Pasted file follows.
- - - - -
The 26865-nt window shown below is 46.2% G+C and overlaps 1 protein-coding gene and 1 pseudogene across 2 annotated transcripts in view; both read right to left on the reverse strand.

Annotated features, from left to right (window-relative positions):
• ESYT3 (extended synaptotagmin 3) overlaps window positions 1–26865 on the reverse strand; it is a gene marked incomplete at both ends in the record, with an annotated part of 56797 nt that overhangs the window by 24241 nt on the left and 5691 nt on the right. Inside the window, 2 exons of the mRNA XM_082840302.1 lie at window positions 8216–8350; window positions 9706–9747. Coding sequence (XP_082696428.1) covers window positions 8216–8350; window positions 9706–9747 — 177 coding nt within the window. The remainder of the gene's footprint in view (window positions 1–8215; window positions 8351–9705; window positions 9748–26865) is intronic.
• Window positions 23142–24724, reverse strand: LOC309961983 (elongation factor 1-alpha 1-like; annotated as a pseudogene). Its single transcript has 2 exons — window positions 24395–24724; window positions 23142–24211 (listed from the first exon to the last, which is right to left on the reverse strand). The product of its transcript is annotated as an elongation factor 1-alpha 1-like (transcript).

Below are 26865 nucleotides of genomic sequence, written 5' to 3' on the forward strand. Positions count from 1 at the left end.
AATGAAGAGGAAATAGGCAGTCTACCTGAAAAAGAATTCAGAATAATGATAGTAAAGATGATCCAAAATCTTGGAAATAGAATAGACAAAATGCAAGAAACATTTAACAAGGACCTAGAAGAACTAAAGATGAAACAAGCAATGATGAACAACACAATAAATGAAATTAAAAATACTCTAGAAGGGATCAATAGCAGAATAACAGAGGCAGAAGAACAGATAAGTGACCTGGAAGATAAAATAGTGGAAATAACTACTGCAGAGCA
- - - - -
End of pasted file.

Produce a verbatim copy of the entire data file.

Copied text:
The 26865-nt window shown below is 46.2% G+C and overlaps 1 protein-coding gene and 1 pseudogene across 2 annotated transcripts in view; both read right to left on the reverse strand.

Annotated features, from left to right (window-relative positions):
• ESYT3 (extended synaptotagmin 3) overlaps window positions 1–26865 on the reverse strand; it is a gene marked incomplete at both ends in the record, with an annotated part of 56797 nt that overhangs the window by 24241 nt on the left and 5691 nt on the right. Inside the window, 2 exons of the mRNA XM_082840302.1 lie at window positions 8216–8350; window positions 9706–9747. Coding sequence (XP_082696428.1) covers window positions 8216–8350; window positions 9706–9747 — 177 coding nt within the window. The remainder of the gene's footprint in view (window positions 1–8215; window positions 8351–9705; window positions 9748–26865) is intronic.
• Window positions 23142–24724, reverse strand: LOC309961983 (elongation factor 1-alpha 1-like; annotated as a pseudogene). Its single transcript has 2 exons — window positions 24395–24724; window positions 23142–24211 (listed from the first exon to the last, which is right to left on the reverse strand). The product of its transcript is annotated as an elongation factor 1-alpha 1-like (transcript).

Below are 26865 nucleotides of genomic sequence, written 5' to 3' on the forward strand. Positions count from 1 at the left end.
AATGAAGAGGAAATAGGCAGTCTACCTGAAAAAGAATTCAGAATAATGATAGTAAAGATGATCCAAAATCTTGGAAATAGAATAGACAAAATGCAAGAAACATTTAACAAGGACCTAGAAGAACTAAAGATGAAACAAGCAATGATGAACAACACAATAAATGAAATTAAAAATACTCTAGAAGGGATCAATAGCAGAATAACAGAGGCAGAAGAACAGATAAGTGACCTGGAAGATAAAATAGTGGAAATAACTACTGCAGAGCA